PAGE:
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2nd February 2020

The chaplain of Oxford University’s Worcester College will visit the West Midlands city of
Worcester to present the prizes during this year’s national final of the Prayer Book Society’s
annual Cranmer Awards Competition on February 29.

The Rev Dr Tess Kuin Lawton, a former schoolteacher who was ordained in 2007 and
appointed as chaplain of Worcester College ten years later, is enthusiastic about the value of
the annual contest organised by the society. It aims to encourage young people to discover
the majesty and spiritual depth of the 1662 Book of Common Prayer compiled by Thomas
Cranmer, Archbishop of Canterbury during the Reformation, and still used for services in
many churches.

Tess believes that the pupils who have taken part in regional heats across the country in a
bid to secure a place in the final will benefit from a deep engagement with the prayers and
scriptures which they are required to speak from memory during the event.

She said: ‘I think that the future of the Book of Common Prayer is, in large part, in the hearts
of these young people. There is a rhythm and beauty to the language which they respond to
and come to love.’

During the award ceremony in Worcester she will praise the pupils’ hard work and reflect on
the way it will affect their future lives.

Tess, a former pupil of South Wilts Grammar School for Girls in Salisbury, believes she was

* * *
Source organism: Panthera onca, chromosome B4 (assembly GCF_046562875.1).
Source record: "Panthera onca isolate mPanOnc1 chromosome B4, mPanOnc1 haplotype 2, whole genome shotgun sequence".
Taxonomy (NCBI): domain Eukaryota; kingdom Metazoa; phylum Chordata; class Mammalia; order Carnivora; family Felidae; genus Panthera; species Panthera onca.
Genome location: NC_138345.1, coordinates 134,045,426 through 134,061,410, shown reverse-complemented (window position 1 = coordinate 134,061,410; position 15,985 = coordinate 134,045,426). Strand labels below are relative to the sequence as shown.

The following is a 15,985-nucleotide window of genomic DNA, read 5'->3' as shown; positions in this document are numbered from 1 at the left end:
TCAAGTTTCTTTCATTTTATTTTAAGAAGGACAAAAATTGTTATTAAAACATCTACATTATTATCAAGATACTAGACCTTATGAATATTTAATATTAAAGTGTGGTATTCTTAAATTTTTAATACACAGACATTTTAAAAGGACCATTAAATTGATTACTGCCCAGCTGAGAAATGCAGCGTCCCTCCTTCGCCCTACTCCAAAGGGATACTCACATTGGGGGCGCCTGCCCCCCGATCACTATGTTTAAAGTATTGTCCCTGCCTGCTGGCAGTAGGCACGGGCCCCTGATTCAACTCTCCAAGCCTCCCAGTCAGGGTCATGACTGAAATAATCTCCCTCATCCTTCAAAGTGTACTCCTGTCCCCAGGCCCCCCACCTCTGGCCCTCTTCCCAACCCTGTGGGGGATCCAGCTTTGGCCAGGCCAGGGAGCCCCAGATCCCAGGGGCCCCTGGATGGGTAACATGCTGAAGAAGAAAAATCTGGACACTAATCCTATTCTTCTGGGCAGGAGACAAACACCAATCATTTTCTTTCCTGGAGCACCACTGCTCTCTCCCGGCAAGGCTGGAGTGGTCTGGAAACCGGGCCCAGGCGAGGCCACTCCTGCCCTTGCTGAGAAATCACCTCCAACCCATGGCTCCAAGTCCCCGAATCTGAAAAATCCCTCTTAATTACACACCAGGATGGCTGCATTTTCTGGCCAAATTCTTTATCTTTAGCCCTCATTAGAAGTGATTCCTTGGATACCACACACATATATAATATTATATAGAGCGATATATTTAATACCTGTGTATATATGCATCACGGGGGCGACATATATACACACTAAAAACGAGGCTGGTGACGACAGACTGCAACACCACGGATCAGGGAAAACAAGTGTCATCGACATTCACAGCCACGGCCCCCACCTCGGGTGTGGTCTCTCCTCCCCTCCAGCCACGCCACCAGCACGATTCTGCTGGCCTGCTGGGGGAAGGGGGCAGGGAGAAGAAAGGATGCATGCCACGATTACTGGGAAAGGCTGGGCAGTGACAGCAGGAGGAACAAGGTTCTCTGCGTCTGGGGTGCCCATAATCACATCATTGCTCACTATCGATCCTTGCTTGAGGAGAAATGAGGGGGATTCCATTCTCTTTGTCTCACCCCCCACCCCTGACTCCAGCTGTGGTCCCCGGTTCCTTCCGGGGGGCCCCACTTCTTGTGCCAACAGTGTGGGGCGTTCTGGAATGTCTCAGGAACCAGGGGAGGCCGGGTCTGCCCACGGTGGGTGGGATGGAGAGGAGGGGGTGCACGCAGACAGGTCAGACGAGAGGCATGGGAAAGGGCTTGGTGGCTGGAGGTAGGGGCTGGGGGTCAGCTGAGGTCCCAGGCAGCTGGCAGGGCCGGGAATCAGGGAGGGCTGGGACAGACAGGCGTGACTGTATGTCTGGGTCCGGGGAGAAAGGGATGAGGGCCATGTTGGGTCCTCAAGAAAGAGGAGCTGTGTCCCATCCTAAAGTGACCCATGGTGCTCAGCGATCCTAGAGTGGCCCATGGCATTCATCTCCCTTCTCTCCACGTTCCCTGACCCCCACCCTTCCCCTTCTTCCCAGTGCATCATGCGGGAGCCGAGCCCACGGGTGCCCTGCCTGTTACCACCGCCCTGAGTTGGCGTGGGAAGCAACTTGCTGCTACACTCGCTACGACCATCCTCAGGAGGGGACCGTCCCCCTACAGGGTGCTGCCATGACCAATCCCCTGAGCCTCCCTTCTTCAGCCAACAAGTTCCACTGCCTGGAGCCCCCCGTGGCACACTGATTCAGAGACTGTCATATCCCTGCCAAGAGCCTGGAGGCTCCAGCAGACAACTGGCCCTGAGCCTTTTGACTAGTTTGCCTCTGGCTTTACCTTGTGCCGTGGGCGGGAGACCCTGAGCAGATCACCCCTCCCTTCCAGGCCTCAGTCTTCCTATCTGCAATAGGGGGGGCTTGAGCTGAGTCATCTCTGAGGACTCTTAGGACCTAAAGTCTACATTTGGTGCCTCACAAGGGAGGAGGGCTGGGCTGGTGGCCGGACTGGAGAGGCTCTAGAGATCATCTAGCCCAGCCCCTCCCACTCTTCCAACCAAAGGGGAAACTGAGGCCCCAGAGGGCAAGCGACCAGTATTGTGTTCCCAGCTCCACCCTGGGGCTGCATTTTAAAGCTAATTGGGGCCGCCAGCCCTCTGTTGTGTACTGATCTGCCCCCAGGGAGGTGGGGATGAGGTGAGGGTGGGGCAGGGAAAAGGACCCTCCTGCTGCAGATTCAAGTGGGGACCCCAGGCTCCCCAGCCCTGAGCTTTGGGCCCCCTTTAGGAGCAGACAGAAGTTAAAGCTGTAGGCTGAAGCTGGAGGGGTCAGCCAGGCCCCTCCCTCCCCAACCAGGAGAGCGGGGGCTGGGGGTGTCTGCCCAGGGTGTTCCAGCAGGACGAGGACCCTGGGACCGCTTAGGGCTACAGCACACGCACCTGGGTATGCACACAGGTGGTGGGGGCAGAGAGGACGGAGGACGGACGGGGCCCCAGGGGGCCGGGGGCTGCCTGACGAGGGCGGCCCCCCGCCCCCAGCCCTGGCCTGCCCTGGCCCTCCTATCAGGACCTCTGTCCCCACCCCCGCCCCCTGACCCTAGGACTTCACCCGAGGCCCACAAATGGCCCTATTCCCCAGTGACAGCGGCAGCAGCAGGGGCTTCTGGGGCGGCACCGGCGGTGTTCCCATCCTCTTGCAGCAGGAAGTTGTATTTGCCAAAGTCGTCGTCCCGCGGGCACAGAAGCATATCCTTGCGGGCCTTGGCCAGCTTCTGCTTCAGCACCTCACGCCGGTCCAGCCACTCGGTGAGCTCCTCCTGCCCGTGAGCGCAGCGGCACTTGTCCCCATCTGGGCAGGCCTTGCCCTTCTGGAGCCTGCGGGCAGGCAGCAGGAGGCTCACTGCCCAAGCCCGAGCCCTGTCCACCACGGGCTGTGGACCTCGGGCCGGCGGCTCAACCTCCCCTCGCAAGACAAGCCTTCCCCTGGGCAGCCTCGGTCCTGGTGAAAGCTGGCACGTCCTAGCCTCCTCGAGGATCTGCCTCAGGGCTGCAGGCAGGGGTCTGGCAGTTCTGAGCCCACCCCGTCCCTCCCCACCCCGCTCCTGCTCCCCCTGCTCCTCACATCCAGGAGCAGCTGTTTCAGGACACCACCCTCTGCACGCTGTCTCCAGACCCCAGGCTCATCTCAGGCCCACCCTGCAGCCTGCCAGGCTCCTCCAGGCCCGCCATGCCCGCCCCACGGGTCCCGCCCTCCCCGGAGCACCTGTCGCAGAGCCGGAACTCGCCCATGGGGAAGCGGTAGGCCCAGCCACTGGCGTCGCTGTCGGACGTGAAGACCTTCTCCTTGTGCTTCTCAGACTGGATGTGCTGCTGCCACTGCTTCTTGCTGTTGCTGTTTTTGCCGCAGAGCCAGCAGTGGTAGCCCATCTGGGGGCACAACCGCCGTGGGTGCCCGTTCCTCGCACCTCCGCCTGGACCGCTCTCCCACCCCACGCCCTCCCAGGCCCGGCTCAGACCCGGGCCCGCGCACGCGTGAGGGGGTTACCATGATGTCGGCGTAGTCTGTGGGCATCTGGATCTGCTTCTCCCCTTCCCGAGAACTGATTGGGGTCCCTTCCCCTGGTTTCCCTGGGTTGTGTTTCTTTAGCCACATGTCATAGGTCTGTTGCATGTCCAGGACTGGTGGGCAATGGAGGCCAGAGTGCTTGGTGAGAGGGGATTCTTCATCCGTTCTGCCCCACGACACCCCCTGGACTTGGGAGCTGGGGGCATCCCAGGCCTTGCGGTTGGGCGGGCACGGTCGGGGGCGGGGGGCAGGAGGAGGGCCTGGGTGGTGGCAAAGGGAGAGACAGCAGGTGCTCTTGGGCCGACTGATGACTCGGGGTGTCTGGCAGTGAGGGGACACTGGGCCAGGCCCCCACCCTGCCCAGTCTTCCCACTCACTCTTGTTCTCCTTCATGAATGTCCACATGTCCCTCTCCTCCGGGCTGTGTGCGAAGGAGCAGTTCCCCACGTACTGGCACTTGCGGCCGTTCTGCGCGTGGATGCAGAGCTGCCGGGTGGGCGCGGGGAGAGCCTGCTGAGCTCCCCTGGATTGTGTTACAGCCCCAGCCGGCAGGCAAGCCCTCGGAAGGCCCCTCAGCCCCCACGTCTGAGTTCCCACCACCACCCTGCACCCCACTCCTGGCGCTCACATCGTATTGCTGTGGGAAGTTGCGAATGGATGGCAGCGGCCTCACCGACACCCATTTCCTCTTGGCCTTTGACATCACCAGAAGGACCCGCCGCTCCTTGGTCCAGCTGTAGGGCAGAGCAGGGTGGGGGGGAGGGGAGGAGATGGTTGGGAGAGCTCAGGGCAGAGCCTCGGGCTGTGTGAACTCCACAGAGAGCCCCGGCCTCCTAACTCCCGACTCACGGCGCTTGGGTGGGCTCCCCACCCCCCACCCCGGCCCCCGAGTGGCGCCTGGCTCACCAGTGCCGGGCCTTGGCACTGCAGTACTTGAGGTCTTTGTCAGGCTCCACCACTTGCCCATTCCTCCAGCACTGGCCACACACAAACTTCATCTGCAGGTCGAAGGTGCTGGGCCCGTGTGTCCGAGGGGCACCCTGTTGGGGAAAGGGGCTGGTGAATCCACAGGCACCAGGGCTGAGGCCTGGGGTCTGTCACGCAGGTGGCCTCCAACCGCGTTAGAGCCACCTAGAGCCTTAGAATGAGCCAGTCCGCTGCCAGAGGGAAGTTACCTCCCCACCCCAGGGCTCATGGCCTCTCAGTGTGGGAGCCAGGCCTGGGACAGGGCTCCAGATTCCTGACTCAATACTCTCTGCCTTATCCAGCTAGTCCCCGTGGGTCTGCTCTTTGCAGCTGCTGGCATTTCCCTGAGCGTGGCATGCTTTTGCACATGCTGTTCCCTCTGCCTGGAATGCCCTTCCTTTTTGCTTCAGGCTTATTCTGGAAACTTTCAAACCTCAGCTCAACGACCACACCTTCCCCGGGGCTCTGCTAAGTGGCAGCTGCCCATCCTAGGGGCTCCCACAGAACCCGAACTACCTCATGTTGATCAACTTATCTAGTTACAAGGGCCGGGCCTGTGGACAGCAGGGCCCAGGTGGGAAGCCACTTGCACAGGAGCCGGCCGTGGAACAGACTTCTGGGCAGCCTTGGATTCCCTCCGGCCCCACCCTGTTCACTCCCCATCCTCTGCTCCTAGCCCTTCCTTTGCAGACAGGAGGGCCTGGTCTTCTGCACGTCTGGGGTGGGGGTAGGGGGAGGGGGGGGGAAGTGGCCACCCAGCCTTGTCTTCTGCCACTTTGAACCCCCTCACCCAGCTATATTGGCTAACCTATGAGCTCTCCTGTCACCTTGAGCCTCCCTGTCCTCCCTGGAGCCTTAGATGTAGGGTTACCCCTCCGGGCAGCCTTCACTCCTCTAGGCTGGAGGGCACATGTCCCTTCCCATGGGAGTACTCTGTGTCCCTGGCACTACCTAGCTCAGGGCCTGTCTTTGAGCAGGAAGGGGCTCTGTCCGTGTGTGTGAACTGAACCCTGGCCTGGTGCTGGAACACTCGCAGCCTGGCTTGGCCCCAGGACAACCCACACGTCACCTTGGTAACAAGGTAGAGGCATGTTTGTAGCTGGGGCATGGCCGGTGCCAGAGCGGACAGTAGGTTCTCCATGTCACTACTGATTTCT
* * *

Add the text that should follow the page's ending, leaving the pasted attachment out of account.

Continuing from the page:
called to the priesthood and ordination at the age of ten.

‘The music, liturgy, architecture and preaching in Salisbury Cathedral were instrumental,’
she said.

The Cranmer Awards concept is a simple one; pupils aged between 11 and 18 select, learn
and speak from memory prayers and readings from the 1662 Book of Common Prayer.
Regional heats mean that they compete locally for a place in the national final where the
winners share £1,000 in prize money and receive a certificate with a copy of the Book of
Common Prayer.

Since the first contest 31 years ago the event has grown so much that hundreds of pupils
now enter the regional heats each year.

Although many of them traditionally have been pupils of private sector schools, the PBS
chairman Prudence Dailey is keen to include more competitors from state schools and
parish churches in more dioceses.

Pictured is the Rev Dr Tess Kuin Lawton, chaplain of Oxford University’s Worcester College,
who will present this year’s Cranmer Awards

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